Figure 2 

H3L3 effectively inhibited the proliferation, migration, angiogenesis of H460 and HUVEC cells. (A)The proliferation of H460 cells were assayed by CCK8-kit. (B) Tubules were sparser in H3L3 cultures compared to their corresponding control(0.01%DMSO) in HUVEC. (C) H3L3 suppresses the migration of H460 cells at 0h and 24h measured by a Wound healing assay (200×magnification). (H3L3: 200ug/ml H3L3 + 20ng/mL bFGF; Control: + 20ng/mL bFGF). (D)HUVEC were treated with the condition medium(CM) of H460 cell supernatant, adding with DMSO(0.01%), Isotype IgG and H3L3, respectively, complete by Boyden chamber assay.(E-G) Histograms represented the percentage of tube formation (E) and relative migration rate in the wound healing assay (F)numbers of migration of HUVEC cells in the Transwell assay (G). Data are presented as the meanJ Cancer inline graphicSD of three independent experiments performed in triplicate. NS: no significant; *P<0.05, **P<0.01, ***P<0.001.

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H3L3 inhibits the proliferation of H460 cells via FGF2/FGFR signaling pathways

We next investigated the signaling pathways through which H3L3 influences cancer progression. It has been reported that PI3K/AKT/mTOR and MAPK/ERK are the main signaling pathways that affect cancer cells proliferation[23]. Western blot revealed that H3L3 markedly inhibited the phosphorylation of MAPK and AKT in H460 cells in a dose-dependent manner (Fig. 3A). We then used immunofluorescence assays to explore whether H3L3 could block the binding of bFGF to extracellular FGFRs. The results implied that bFGF could effectively bind FGFRs and that H3L3 may inhibit the ability of bFGF to bind FGFRs on the cell surface, thereby preventing the activation of the downstream FGF2/FGFR signaling pathways (Fig. 3B).

 Figure 3 

The mechanism and combined form of H3L3 in H460 cells. (A)H3L3 suppresses the proliferation of H460 cell by MAPK and AKT signaling pathways by Western blot assay. GAPDH was used as the reference control. (B) Immunofluorescence assay revealed the binding of H3L3 to bFGF and then interacted with FGFRs by using confocal microscope. The date showed as statistical analysis of the mean OD450 in various group, presented as the meanJ Cancer inline graphicSD of three independent experiments performed in triplicate.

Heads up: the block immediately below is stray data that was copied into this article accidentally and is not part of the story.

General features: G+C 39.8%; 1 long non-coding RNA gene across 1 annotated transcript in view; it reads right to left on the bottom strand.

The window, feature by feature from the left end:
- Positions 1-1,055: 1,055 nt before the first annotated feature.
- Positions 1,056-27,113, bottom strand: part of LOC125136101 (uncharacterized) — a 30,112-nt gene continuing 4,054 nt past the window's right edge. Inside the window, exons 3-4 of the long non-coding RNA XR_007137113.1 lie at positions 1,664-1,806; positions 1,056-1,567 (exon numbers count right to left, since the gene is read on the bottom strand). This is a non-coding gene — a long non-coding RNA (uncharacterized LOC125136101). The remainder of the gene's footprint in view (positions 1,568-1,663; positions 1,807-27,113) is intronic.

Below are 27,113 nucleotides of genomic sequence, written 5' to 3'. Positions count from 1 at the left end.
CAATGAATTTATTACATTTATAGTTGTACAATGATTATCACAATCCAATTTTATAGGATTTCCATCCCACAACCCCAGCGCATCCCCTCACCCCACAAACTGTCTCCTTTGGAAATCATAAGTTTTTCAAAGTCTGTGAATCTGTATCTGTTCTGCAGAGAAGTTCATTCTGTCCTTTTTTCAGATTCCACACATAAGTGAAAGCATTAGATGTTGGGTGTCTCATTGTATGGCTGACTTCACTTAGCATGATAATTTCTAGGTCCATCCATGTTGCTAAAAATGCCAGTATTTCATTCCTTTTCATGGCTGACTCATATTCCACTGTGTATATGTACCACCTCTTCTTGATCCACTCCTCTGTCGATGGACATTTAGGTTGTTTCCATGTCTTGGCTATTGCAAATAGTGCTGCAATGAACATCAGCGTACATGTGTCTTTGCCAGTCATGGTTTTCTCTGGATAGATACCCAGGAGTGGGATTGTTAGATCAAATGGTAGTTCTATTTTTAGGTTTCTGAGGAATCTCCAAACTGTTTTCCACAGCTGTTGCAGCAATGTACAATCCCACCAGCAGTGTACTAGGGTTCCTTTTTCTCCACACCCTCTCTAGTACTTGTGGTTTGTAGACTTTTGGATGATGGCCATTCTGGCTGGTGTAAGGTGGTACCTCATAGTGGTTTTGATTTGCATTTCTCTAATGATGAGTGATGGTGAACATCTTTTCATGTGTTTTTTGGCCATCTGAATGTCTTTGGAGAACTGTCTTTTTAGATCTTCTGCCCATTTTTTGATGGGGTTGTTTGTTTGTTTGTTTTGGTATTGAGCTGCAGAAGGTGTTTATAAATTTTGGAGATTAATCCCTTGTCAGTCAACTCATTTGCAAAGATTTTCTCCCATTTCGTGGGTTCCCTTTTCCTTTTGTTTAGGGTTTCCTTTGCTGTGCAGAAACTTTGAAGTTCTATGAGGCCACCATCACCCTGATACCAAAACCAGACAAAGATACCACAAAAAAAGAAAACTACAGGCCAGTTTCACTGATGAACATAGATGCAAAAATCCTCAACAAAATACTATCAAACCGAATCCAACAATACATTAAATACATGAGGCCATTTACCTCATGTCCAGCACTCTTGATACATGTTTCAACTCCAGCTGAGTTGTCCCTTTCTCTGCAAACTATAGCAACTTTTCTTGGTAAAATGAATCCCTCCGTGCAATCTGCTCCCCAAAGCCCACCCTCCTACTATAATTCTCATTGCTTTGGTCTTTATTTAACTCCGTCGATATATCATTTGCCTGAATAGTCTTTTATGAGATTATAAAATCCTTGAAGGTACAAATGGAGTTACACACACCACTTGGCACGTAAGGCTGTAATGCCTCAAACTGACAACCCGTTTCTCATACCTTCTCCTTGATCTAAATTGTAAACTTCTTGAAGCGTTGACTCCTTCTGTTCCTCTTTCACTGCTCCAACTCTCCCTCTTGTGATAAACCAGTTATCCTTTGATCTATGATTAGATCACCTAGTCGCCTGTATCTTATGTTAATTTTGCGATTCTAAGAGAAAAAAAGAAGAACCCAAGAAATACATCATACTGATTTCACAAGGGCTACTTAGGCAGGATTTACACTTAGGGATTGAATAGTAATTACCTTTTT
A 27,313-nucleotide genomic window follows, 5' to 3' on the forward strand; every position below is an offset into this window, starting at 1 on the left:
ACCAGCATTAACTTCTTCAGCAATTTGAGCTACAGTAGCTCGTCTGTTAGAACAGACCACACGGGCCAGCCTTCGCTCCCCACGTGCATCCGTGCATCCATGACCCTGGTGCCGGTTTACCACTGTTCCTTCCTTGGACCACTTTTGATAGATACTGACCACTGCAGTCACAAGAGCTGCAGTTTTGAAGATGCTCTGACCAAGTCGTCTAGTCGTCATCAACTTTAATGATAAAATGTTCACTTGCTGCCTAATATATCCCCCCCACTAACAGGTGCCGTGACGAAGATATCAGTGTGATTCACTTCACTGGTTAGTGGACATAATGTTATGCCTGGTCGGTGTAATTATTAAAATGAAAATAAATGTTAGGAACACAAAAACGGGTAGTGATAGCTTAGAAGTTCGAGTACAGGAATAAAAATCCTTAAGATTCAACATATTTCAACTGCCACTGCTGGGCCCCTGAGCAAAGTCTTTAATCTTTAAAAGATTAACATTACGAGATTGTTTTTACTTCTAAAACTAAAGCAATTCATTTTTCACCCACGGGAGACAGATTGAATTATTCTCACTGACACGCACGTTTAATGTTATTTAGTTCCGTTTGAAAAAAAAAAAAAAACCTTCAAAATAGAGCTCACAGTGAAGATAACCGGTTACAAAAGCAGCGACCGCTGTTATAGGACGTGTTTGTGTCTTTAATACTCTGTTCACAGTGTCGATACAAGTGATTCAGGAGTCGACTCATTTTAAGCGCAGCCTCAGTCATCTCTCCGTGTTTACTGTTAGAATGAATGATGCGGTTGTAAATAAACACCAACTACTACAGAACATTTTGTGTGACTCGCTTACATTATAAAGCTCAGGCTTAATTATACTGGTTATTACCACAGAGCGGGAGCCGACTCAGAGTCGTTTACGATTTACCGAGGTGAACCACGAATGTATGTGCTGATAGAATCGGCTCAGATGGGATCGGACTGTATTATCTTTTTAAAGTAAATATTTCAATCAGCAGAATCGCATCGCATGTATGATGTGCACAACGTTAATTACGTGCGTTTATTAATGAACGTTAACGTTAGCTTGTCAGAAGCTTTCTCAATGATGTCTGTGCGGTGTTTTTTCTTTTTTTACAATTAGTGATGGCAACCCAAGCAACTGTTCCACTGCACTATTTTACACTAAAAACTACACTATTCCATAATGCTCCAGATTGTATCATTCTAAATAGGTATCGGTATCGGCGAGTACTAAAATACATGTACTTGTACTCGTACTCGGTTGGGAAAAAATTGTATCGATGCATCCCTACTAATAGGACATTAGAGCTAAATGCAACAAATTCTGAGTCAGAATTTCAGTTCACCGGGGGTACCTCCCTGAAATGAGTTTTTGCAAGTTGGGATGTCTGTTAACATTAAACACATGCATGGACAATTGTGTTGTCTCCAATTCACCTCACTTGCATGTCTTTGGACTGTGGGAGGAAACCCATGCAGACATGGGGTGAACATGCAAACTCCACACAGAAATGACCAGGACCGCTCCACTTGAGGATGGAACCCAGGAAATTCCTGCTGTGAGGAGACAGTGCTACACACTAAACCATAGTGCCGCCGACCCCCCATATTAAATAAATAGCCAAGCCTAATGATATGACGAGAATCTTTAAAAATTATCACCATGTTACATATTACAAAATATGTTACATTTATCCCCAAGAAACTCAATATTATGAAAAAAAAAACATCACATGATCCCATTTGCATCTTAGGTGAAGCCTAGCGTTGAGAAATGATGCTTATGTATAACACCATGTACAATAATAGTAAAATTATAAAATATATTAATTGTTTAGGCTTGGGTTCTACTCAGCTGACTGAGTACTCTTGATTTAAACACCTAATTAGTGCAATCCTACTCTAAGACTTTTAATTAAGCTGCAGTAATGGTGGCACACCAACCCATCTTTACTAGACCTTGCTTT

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H3L3 suppresses tumor growth in vivo

To investigate whether H3L3 exerts potent anti-tumor effects in vivo, we establish the tumor model via hypodermic injection of H460 cells in nude mice. Consistent with the results in vitro, H3L3 could markedly inhibit tumor growth in comparison with the control group(PBS) in a dose dependent manner (Fig. 4A). The tumor volumes were larger in the H3L3-treated group than Cisplatin-treated group. However, the tumor volume in the H3L3-treated group was significantly reduced compared to the control (Fig. 4B, C). Inhibition of tumor growth reached 68.84% with H3L3 treatment (25 mg/mL) (Fig. 4D). To further investigate the side effects of H3L3 in nude mice, we measured the weight of BABL/c-nu mice every three days after injection of H3L3. We found the weight of BABL/c-nu mice was relatively stable (Fig. 4E). Moreover, H3L3 visibly reduced the formation of micro-vessel density in tumor xenografts (Fig. 4F, G). These results indicate that H3L3 is able to suppress tumor growth in vivo.